Faith journey continues as time goes on


You could say I’m a bit of a religious cornucopia. There’s a little bit of this and a little bit of that all squeezed into this one vessel and spilling out the sides.

In my 31 years on this planet, I have been exposed to several different and unique versions of Christianity and studied its precursor, Judaism, all within the boundaries of Nebraska.

As a kid, I attended the small white brick United Methodist Church in Bradshaw.

That tiny building with the sanctuary upstairs and classrooms in the basement was where I learned the words to “Jesus Loves Me” and “I Am the Church.”

Those moments sitting on the peeling linoleum floor and singing songs as our piano player led were my favorites. There were the regular Sunday sing-a-longs and those vacation Bible school mornings when we would sing while eating peanut butter cookies and drinking cherry Kool-Aid.

When I was in elementary school, the church leaders decided it was time to tear down the little brick building and create a new, more modern church.

I took my little booklet and started to collect quarters to help buy the bricks and mortar for the new building. My efforts earned me a spot on the donor plaque that hangs inside the door of the church.

It was in that building that I went through my confirmation classes, was baptized and confirmed. That same building is where I was later married, and later still where we celebrated my dad’s life.

My first real introduction to a different faith from my own came in high school.

Before that, the only experience I’d had was the few weeks I spent with a friend in first grade, attending Catholic mass with her and learning the Sign of the Cross.

During my high school years, my school merged with the school in a nearby community where almost everyone was Mennonite. These Mennonites looked and acted pretty much like everyone else.

In my last two years of high school, I studied their beliefs through Bible studies and ski trips and learned how we weren’t so different after all.

Then came my four years of college at Creighton University in Omaha, a Jesuit Catholic liberal arts school.

I knew nothing about Catholicism other than the little I had learned from my friend years before.

So my first semester Introduction to Christianity course had me on a steep learning curve as I attempted to learn the ins and outs of Catholicism all in one semester.

Fortunately, a friend of mine was there when, while studying for midterms, I finally admitted I had no idea what the Eucharist was. He kindly informed me that it was communion, and I was able to stumble my way through the rest of the semester.

By the end of freshman year, I had bought “The Complete Idiots Guide to Catholicism,” a book I still have and refer to this day when questions arise.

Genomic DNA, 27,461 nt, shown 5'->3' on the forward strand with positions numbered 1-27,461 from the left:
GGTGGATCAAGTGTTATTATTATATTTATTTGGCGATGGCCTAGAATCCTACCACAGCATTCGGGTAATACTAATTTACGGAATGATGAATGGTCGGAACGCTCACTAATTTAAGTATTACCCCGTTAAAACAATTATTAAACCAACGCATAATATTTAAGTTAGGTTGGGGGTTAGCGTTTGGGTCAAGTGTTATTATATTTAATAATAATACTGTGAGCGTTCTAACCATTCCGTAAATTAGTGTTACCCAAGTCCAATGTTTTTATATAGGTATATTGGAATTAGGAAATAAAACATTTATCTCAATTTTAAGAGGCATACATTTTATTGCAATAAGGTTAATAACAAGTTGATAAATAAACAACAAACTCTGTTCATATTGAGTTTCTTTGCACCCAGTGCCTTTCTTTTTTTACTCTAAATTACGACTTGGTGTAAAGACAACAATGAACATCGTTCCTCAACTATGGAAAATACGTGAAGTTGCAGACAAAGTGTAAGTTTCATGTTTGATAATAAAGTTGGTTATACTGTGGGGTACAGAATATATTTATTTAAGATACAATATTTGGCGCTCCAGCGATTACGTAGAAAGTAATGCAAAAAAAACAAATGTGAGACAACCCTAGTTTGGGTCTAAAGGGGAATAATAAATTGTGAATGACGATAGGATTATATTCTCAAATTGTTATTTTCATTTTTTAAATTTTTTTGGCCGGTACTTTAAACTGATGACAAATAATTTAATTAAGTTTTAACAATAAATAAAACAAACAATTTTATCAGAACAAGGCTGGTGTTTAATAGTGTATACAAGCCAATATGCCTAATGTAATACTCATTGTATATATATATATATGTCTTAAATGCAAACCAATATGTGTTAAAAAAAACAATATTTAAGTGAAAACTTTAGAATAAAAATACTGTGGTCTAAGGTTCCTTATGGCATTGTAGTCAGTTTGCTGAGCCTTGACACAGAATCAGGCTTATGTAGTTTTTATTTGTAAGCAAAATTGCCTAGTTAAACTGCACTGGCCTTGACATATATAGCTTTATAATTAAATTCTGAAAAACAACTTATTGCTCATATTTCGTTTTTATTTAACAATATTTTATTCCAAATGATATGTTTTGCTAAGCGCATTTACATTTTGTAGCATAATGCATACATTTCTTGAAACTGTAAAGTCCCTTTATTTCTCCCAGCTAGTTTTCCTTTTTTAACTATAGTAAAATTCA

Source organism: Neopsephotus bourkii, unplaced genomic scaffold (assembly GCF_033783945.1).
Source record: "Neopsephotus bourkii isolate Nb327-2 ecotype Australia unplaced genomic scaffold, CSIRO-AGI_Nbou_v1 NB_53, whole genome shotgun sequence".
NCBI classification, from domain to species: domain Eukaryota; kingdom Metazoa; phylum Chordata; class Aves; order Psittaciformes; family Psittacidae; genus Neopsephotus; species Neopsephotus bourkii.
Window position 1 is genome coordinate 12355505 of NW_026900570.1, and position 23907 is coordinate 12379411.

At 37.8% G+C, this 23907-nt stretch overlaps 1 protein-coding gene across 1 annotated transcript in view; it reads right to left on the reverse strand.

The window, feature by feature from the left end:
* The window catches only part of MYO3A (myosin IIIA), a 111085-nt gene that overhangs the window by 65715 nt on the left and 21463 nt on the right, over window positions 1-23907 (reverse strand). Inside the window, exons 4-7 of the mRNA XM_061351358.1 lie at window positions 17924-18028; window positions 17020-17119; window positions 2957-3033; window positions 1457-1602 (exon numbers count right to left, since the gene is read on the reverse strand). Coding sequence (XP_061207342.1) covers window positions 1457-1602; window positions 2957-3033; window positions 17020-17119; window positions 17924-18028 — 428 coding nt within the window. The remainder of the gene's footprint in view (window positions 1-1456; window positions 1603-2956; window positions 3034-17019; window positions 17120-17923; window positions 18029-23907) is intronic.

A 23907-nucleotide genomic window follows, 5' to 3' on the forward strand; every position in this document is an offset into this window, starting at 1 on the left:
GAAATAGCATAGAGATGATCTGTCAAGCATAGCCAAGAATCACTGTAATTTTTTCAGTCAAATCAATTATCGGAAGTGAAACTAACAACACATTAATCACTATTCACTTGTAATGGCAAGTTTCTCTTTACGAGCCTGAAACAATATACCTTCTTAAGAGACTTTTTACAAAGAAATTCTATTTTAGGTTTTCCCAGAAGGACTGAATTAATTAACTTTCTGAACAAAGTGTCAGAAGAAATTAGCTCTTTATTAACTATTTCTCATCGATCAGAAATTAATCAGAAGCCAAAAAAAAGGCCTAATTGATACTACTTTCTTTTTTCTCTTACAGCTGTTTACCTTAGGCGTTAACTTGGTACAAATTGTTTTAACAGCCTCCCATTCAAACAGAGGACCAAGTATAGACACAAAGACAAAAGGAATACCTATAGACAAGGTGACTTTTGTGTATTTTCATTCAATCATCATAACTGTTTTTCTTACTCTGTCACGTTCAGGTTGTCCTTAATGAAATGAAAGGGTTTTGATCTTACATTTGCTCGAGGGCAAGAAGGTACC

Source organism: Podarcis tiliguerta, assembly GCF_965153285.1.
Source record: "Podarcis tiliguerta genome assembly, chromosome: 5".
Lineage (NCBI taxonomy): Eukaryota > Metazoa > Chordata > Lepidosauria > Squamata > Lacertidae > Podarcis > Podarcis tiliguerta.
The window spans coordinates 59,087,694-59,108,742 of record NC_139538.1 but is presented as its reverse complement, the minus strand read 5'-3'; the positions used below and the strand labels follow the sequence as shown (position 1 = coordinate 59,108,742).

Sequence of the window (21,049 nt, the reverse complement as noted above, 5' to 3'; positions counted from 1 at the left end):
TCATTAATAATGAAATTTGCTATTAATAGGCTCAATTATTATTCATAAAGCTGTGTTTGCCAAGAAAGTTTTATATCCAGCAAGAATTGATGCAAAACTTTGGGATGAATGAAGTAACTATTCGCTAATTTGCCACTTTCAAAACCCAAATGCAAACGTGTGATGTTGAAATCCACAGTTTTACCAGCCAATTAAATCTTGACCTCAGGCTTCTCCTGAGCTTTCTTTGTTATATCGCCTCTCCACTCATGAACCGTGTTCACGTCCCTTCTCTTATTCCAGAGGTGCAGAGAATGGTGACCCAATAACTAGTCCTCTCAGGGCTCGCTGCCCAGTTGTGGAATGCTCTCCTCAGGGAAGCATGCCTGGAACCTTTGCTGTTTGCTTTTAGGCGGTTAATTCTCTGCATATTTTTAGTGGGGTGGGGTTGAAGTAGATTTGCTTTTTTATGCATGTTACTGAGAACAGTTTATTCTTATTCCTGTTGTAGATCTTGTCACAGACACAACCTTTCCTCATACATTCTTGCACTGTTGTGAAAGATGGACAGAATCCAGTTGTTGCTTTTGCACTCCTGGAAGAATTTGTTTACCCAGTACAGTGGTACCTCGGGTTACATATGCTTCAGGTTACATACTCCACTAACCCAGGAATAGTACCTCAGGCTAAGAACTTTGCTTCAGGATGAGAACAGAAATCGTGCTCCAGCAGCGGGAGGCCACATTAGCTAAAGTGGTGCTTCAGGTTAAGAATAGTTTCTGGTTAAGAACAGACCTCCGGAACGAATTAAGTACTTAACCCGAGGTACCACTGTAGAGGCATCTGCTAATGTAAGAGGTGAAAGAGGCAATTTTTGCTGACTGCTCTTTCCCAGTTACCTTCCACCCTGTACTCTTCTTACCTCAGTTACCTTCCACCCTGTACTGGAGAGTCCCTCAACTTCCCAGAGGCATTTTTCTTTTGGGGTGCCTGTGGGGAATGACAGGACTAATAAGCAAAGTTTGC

I was able to survive four years of college classes, attending mass and discussions with priests, and handled most conversations with ease by the end.

During my college years, I also took a class on Judaism to meet one of my many liberal arts education requirements and had the chance to visit an Omaha synagogue.

I spent time with friends of different Protestant faiths than my own.

Since then, I have always been intrigued with learning more about other faiths, whether it be other Protestant denominations or entirely different religions like the faiths of the Native Americans, or Hinduism.

Through all of my experiences, I have added bits and pieces of each of those faiths into my own belief system, creating my religious cornucopia.

I’ve always been proud of my religious mixing pot, but it was brought to the surface in the past few weeks as I wrote stories about Hastings Catholic Schools and the people who make it a success.

This is Catholic Schools Week, and Hastings Catholic Schools is also celebrating 100 years of Catholic education in Hastings.

As I spoke with the students, teachers, parents and alumni of HCS, I was reminded of my own spiritual moments of awakening, joy and struggle.

I was able to relate to them when some became so passionate about the emotions, education and experiences they’ve had. To every person, faith means something a bit different. And it looks different for everyone, too.

I don’t know where I’ll go next in my own faith life or what that incarnation will be, but I know that I’ll embrace it with arms wide open, and with a little more space in my cornucopia.


Shay Burk

Veteran Tribune reporter Shay Burk writes whatever is swirling around her mind each week. Read her columns on Tuesdays for her humorous thoughts on everyday life.

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